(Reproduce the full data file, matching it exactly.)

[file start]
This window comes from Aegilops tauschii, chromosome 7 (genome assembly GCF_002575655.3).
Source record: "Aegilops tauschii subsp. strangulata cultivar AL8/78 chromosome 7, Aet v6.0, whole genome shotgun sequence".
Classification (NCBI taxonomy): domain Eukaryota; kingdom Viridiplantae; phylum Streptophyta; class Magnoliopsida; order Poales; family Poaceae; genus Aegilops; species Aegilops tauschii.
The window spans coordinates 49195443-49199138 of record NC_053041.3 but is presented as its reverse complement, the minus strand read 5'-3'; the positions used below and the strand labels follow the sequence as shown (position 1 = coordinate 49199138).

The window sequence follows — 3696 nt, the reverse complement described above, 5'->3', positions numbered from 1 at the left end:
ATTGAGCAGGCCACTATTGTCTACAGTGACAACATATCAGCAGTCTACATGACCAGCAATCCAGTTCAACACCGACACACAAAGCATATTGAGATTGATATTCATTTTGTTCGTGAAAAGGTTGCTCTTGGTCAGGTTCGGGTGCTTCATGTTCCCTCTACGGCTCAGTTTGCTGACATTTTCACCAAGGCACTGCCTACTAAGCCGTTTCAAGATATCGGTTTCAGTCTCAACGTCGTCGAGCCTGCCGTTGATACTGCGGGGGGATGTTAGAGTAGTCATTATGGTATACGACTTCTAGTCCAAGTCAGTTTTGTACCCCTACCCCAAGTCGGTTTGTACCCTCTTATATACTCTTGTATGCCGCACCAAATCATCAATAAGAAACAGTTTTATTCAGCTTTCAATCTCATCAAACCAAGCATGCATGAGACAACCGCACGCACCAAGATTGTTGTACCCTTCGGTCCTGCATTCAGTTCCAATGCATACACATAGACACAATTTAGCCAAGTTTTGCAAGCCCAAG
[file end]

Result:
This window comes from Aegilops tauschii, chromosome 7 (genome assembly GCF_002575655.3).
Source record: "Aegilops tauschii subsp. strangulata cultivar AL8/78 chromosome 7, Aet v6.0, whole genome shotgun sequence".
Classification (NCBI taxonomy): domain Eukaryota; kingdom Viridiplantae; phylum Streptophyta; class Magnoliopsida; order Poales; family Poaceae; genus Aegilops; species Aegilops tauschii.
The window spans coordinates 49195443-49199138 of record NC_053041.3 but is presented as its reverse complement, the minus strand read 5'-3'; the positions used below and the strand labels follow the sequence as shown (position 1 = coordinate 49199138).

The window sequence follows — 3696 nt, the reverse complement described above, 5'->3', positions numbered from 1 at the left end:
ATTGAGCAGGCCACTATTGTCTACAGTGACAACATATCAGCAGTCTACATGACCAGCAATCCAGTTCAACACCGACACACAAAGCATATTGAGATTGATATTCATTTTGTTCGTGAAAAGGTTGCTCTTGGTCAGGTTCGGGTGCTTCATGTTCCCTCTACGGCTCAGTTTGCTGACATTTTCACCAAGGCACTGCCTACTAAGCCGTTTCAAGATATCGGTTTCAGTCTCAACGTCGTCGAGCCTGCCGTTGATACTGCGGGGGGATGTTAGAGTAGTCATTATGGTATACGACTTCTAGTCCAAGTCAGTTTTGTACCCCTACCCCAAGTCGGTTTGTACCCTCTTATATACTCTTGTATGCCGCACCAAATCATCAATAAGAAACAGTTTTATTCAGCTTTCAATCTCATCAAACCAAGCATGCATGAGACAACCGCACGCACCAAGATTGTTGTACCCTTCGGTCCTGCATTCAGTTCCAATGCATACACATAGACACAATTTAGCCAAGTTTTGCAAGCCCAAG